“This is very much geared to building capacity and programs and establishing the University as a recognised national and international centre for educational research,” Albright says.

One of ERIN’s first research initiatives is the PEPPR Register Project (Potential Enabling Program Participant Research), which will explore the success of the University’s 36-year-old Open Foundation course and the subsequent enabling programs Newstep and Yapug.

Research Institute for Social Inclusion and Wellbeing (RISIW)

about addressing deep structural inequalities in society, such as poverty, deprivation and homelessness,” says RISIW director Professor Stephen Webb.

Social exclusion is a compound process: exclusion in one area of life often leads to exclusion in another.

“It is also about concepts like engagement and citizenship and finding ways for people to be fully involved in their communities.”

A person living in poverty will also likely have poor job prospects. Their health may be adversely affected by their inability to afford good medical care and their social standing and self-esteem may be affected by their financial status. Recognising these connections is one of the key challenges in responding to social and economic change, and it underpins the work being done within the Research Institute for Social Inclusion and Wellbeing (RISIW) “The social justice arm of social inclusion is very important because social inclusion is not just about participation, it is also

RISIW is an interdisciplinary body that promotes the cross-fertilisation of ideas to advance our understanding of social inclusion and wellbeing and develop innovative research that leads to real change. The Institute boasts what Webb refers to as a “world class professoriate” supported by a strong core of early and mid-career researchers. Its senior researchers have a prolific output of articles published in top-ranked journals and their work contributed to the University achieving a rating of 4 for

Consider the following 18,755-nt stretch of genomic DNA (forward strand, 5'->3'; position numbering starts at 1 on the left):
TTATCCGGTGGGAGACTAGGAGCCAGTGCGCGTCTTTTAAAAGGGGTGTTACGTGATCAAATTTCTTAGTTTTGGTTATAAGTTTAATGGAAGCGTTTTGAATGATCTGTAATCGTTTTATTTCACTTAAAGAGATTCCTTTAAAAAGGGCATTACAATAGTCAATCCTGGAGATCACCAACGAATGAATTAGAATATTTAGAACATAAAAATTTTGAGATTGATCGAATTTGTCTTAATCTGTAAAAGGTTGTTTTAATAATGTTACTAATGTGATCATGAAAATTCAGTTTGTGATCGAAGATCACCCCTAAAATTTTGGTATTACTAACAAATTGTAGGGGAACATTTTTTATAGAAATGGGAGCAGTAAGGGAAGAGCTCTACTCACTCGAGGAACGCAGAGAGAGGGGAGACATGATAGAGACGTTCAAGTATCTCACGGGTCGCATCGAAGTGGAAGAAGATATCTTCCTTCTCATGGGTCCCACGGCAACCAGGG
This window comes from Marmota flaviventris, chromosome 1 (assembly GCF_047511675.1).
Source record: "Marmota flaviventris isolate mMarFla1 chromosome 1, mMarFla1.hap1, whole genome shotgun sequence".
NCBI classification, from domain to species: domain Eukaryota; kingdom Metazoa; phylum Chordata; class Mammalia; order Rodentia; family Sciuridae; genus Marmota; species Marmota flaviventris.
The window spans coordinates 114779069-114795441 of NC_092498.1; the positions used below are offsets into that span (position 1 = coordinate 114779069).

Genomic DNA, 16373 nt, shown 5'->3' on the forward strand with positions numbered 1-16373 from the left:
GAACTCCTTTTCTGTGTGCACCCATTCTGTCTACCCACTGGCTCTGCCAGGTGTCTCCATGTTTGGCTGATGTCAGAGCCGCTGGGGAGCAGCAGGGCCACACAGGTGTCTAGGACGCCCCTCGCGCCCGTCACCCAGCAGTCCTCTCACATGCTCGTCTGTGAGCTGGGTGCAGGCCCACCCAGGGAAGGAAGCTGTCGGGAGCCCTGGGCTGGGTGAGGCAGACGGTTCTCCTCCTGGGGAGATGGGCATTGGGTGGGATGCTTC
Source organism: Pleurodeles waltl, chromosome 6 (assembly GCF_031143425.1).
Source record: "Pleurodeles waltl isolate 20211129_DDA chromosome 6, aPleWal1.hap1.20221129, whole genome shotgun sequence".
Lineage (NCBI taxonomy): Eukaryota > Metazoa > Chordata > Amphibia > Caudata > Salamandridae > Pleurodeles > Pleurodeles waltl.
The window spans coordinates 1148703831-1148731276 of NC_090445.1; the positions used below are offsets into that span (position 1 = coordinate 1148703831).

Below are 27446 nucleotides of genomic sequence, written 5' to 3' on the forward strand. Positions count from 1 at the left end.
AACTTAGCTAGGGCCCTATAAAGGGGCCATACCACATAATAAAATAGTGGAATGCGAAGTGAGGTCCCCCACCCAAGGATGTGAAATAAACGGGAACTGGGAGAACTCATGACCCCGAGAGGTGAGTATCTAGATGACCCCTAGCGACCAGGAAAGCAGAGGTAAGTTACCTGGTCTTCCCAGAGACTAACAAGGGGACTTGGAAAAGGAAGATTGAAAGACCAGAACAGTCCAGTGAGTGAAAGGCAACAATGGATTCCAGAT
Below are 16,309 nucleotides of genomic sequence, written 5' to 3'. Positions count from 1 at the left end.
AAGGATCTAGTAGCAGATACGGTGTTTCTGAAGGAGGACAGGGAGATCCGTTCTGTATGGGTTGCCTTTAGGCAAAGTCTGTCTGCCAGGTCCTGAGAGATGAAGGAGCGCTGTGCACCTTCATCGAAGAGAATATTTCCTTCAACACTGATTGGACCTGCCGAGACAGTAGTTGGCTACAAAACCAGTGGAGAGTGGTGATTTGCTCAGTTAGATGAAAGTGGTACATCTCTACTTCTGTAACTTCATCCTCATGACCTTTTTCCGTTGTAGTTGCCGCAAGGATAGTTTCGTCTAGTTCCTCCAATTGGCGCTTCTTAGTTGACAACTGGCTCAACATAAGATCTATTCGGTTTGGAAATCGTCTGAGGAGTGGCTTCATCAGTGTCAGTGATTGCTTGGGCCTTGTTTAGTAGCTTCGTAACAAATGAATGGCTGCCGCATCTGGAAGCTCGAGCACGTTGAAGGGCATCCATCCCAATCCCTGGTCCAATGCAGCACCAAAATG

“The University has the oldest and largest Open Foundation program in the country but the research in that area has for the most part been limited to small case studies,” Albright explains. “With federal government policy moving towards increasing access to higher education, we think it is timely to do some more robust research on this program by building a register of past students and finding out what the consequences of doing that study program were for them.” Research development and management will be an important function of the Institute and Albright regards the promotion of equity and better outcomes in education as overarching concerns. He says ERIN will play a key role in facilitating public discussion and “bringing people together around the key questions of education”. ERIN also has a strong international focus and is establishing teaching and research partnerships in developing countries.